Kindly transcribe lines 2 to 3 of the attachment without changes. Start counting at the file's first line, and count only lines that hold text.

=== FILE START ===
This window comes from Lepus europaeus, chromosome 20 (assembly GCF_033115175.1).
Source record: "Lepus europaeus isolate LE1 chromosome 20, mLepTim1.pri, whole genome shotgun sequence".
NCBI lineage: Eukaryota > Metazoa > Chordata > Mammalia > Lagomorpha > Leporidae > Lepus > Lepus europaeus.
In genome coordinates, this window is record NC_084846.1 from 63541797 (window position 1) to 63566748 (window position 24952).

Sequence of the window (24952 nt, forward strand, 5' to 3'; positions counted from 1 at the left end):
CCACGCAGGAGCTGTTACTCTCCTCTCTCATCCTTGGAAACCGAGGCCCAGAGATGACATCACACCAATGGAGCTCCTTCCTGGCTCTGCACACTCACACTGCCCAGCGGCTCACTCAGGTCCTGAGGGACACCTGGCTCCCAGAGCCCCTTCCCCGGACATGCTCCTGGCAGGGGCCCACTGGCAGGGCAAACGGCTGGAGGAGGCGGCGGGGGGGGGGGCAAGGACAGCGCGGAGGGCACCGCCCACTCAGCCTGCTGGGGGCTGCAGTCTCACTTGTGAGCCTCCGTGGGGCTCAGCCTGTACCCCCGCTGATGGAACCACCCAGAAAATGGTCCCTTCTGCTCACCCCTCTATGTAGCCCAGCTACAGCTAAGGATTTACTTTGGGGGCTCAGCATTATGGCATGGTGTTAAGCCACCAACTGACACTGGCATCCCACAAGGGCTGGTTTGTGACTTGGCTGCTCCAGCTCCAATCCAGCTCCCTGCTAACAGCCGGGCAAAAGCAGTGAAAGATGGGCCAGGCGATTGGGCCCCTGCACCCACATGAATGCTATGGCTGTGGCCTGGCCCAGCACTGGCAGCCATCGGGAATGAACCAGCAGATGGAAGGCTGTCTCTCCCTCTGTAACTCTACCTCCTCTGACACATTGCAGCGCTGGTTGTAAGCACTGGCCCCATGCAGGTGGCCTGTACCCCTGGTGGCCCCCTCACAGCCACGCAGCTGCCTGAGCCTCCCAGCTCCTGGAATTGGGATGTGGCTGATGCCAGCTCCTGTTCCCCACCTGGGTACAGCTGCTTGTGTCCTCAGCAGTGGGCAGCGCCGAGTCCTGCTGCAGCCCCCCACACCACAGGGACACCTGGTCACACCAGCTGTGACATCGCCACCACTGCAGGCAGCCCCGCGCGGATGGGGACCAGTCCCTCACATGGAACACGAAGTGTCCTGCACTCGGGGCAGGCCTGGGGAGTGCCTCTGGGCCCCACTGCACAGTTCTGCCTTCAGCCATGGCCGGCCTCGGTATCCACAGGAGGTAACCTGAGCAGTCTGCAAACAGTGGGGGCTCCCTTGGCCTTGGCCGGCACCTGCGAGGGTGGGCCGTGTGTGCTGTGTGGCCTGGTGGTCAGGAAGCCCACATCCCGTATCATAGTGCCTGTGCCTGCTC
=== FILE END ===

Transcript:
Source record: "Lepus europaeus isolate LE1 chromosome 20, mLepTim1.pri, whole genome shotgun sequence".
NCBI lineage: Eukaryota > Metazoa > Chordata > Mammalia > Lagomorpha > Leporidae > Lepus > Lepus europaeus.